The closest girl name that I could find to Shrisa was Sarisha, a Hindi name which translates as ‘charming.’

This is also a very rare name, with less than 5 little girls bearing the name as of 2016. It is possible that Shrisa is a variant spelling of Sarisha. It is also possible that the person being talked about is a boy with a masculine name, as Shrisha is a male name from India that means ‘Lord Vishnu.’ This name is rare even in India, but that should not deter you from using it if you like it.

9 Saliese

Via: Twitter

Saliese has a fantasy vibe to it. The bearer of the name is a princess or a dragon or something similar. That is good for the niece of shelly68 on the nameberry.com forum for rare names. She can be the only little dragon princess with it in her class since names.org found no one with the name in the U.S Social Security Administration public data. (This is assuming that she goes to school on Earth, and not on Planet Dragon.) Presumably, her relatives call her Sally when she is at home.

There is a name that sounds like it, and, fittingly, it was the name of a character from George RR Martin’s A Song Of Ice And Fire. It is Selyse, a name of possibly French origin that might mean ‘beautiful maiden.’ He could have also made the name from the names Selene and Elise, which means ‘moon’ and ‘dedicated to God’ respectively. According to behindthename.com, either scenario for the creation of the name is possible.

It certainly doesn’t show up on websites dedicated to defining names, so perhaps the niece’s parents took George’s name and decided that they wanted to change the spelling. There is a Fijian name, Sailasa, that looks a little like it, too, but is probably unrelated. At any rate, this name now exists if you want it.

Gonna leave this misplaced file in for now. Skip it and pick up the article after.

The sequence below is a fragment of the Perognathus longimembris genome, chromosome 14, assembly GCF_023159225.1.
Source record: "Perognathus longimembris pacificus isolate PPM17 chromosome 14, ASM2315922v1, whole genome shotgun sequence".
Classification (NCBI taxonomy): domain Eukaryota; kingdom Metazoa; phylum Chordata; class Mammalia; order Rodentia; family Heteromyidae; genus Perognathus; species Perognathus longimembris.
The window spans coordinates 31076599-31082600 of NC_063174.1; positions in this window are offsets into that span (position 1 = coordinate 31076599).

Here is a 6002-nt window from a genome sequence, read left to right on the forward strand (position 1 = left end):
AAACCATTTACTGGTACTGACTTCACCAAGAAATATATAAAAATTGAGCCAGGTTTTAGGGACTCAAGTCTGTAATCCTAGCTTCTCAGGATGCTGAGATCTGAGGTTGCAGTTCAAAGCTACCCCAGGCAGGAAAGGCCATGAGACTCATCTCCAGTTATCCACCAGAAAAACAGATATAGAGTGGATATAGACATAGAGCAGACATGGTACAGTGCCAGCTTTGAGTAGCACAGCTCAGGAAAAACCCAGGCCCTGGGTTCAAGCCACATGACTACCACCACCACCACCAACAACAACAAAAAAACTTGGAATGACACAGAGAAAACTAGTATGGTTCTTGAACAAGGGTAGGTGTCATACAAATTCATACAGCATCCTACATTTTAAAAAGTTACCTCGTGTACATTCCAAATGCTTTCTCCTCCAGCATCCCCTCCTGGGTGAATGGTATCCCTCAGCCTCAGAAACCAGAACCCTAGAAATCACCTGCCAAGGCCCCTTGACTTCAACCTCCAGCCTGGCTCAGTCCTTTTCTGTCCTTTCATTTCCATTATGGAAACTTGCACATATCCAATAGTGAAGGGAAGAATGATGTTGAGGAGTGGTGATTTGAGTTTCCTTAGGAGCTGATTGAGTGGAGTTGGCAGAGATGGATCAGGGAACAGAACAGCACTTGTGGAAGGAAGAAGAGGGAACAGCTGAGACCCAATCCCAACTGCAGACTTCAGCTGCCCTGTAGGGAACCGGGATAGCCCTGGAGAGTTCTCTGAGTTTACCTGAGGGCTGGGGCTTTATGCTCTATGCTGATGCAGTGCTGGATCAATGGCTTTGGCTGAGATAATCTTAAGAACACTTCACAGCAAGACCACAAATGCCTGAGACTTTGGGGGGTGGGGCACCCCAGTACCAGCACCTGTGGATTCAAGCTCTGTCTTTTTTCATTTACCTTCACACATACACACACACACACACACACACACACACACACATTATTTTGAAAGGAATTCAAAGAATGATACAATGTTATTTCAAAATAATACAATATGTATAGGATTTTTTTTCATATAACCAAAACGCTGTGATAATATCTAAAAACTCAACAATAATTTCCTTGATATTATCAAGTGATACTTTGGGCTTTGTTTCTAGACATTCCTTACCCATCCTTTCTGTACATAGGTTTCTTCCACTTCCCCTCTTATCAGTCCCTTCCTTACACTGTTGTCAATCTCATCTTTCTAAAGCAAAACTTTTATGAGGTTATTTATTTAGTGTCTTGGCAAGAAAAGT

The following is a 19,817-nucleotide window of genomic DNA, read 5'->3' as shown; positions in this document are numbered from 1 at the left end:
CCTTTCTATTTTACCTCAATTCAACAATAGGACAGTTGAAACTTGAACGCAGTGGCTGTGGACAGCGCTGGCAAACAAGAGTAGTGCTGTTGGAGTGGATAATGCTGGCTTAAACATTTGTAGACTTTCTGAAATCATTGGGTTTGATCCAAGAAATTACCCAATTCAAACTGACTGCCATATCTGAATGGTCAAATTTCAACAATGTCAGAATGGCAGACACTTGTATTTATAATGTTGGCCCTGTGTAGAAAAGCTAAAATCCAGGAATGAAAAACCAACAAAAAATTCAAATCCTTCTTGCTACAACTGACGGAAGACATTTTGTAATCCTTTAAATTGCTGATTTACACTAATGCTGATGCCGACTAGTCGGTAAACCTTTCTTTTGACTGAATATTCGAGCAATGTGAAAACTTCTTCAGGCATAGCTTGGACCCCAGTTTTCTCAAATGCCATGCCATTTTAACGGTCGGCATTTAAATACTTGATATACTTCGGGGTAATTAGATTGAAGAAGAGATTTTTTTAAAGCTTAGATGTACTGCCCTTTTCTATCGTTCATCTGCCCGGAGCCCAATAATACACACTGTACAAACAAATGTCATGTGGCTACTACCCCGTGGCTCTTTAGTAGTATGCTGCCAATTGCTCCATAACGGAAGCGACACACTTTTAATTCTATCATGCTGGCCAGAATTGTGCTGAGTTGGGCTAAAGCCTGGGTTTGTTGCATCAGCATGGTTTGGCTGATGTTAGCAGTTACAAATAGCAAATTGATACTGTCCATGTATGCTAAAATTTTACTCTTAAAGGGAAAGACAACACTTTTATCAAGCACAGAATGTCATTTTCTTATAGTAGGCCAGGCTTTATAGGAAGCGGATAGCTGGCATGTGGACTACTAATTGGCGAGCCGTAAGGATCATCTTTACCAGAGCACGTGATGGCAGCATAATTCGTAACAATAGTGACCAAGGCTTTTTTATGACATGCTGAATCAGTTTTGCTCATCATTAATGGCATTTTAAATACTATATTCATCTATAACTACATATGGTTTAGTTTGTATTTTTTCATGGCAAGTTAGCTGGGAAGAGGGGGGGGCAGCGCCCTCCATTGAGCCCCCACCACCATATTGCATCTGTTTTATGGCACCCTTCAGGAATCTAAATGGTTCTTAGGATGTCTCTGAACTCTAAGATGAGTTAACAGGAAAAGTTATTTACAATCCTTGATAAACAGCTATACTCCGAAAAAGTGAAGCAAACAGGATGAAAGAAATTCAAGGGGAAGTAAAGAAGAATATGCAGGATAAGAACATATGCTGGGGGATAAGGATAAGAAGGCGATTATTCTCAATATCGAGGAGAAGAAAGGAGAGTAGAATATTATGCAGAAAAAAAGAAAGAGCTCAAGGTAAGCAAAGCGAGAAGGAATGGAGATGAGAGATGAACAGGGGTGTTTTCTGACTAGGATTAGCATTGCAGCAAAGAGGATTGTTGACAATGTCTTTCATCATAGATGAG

8 Irlan

Irlan is yet another attempt at using a last name as a first name. Houseofnames.com reveals that the surname first appeared in Stirlingshire on court records in 1288. The name belonged to descendants of a clan that lived in the Scottish kingdom of Dalriada and probably referred to the fact that the first users of the name were from Ireland.

In fact, the name appears as de Irland when an ancestor went to pay homage to King Edward I in 1296.

There are plenty of folks with some variation on the family name Ireland all over the place. Bearers of this last name owned land in Lancashire, and included a few knighted folks along with a baronet. The name appeared as a first name on a list of folks who nameberry.com contributors knew only one of. It is possible that it was the maiden name of someone, and the mom didn’t want to lose the power of that name altogether but also didn’t want to keep her maiden name. This has been a popular solution for a lot of people who were afraid that their surname was dying out and felt compelled to take another’s family name.

As a first name, it appears on no public records, so the bearer will be the only one with the honorific. There are a few people with the first name of Ireland, too- it ranked as 983 on the name charts as recently as 2015. Irlan could have been a variant that honored one of these folks.

7 Noelani

Via: Pinterest

Noelani sounds a little bit like someone wanted to feminize Noel, but that would be wrong. According to names.org, it is a name of Hawaiian origin that means ‘heavenly mist or dew.’ If your significant other is angling to name the kid Misty, this might be a good substitute. It came to the United States relatively recently.

It showed up on public records in 1970 first, but it never had the same fan base as Leilani, possibly because it does sound like the girl version of Noel. Currently, there are only 87 girls given the name, although the Noelani you know may be a bit older, as it experienced a spike in popularity in 2006, when 145 baby girls were given the name. That would mean that most bearers of the name are 12 now.